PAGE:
Female workers have faced Reading Council in court over historic equal pay disputes.
More than 60 women are fighting the council, claiming they are owed over £1.5 million in pay after being paid less than their male colleagues for years.
In 2009 Reading Council accepted that it had broken equal pay laws. Despite this, seven years later, none of the claimants have received any money in backdated pay. The equal pay case has been the subject of a tribunal hearing three times since 2009.
Unison, the union representing the female workers, has urged the council to stop ‘dragging its feet’. The union has also accused the local authority of using the £9 million set aside to pay the claims to balance its budget.
UNISON claims that one woman is owed as much as £47,000, while other workers are due on average £10,000 to £15,000 each. The council has taken so long with these equal pay claims that one of the claimants has died since the case was lodged.
The pay disparity occurred because Reading council previously had a system of paying bonuses to staff in manual occupations, who were predominantly male. However, these bonuses were not available to women doing jobs of equal value. Some of the women have claims dating back as far as 2003, which run up until 2011 when Reading council introduced a new pay and grading system.
Maggi Ferncombe, Unison south east regional secretary, said, “Reading council has known for many years it was guilty of treating its low-paid male and female employees very differently.”
“But rather than cough up the cash owed when it had the chance, the local authority has instead chosen to spend hundreds of thousands of pounds on expensive lawyers trying to avoid settling the case.”
“The council’s actions are nothing short of immoral.”
“The stress of the last seven years has taken its toll upon many of the women, who will be hoping that today really is the beginning of the end.”
“Seven years is way too long for anyone to have to wait for wages that are rightfully theirs.”
“Hopefully Reading council will today see sense and pay the women the money they are due.”
However, a Reading Borough Council spokesman said, “The council has an equal pay policy for all staff, in accordance with national and legal requirements.”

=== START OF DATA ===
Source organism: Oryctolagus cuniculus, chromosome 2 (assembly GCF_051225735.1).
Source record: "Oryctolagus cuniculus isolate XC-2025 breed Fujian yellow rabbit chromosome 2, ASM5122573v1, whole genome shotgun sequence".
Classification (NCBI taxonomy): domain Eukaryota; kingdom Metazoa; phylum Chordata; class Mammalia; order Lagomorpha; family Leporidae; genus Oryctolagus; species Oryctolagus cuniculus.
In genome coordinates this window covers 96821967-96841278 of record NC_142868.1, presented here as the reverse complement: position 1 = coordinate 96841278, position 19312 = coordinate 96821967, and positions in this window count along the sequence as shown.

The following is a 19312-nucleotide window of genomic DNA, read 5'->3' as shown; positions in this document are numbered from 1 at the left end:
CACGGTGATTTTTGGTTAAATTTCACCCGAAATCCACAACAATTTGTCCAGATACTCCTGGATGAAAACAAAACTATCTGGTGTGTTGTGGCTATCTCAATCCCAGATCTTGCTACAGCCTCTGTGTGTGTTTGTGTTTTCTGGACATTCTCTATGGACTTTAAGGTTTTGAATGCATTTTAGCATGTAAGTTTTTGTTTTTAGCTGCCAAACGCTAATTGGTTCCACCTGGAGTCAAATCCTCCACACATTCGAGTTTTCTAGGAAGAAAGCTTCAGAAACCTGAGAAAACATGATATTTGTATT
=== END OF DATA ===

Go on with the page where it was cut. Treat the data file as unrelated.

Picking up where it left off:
“This tribunal relates to historic equal pay claims which are not unique to Reading and which many local authorities have gone through.”
“Where historic claims arise they are dealt with on a case-by-case basis and through the employment tribunal system. Considerable research is required going back a number of years in terms of historic salaries, allowances, changes in individual circumstances and, in particular, the exact day-to-day duties undertaken.”
“There are around 180 claimants across 45 different roles. Job descriptions, and comparisons between different roles, then need to be agreed by all sides via the tribunal system.”
“As a result cases are complex and can take some time to resolve.”
“Progress is being made on settlement discussions.”
“By the end of this year the council hopes to be in a position to begin to make payments in some individual cases.”
“This is likely to continue through 2017. Where there are areas of dispute, partial payments will also be considered where appropriate and pending on-going discussions.”
The news comes after it was announced that Asda could face a £100 million pay out to thousands of female workers.
Earlier this week, a judge ruled that the workers, who are mainly women, could proceed down legal channels with their equal pay claim against the supermarket.
Employees are taking the supermarket to court over claims that workers in the distribution depots earn substantially more than those working in the retail stores.
At the hearing, the judge said that the work conducted by female workers in the stores could be compared to that of higher paid men in Asda’s distributions centres.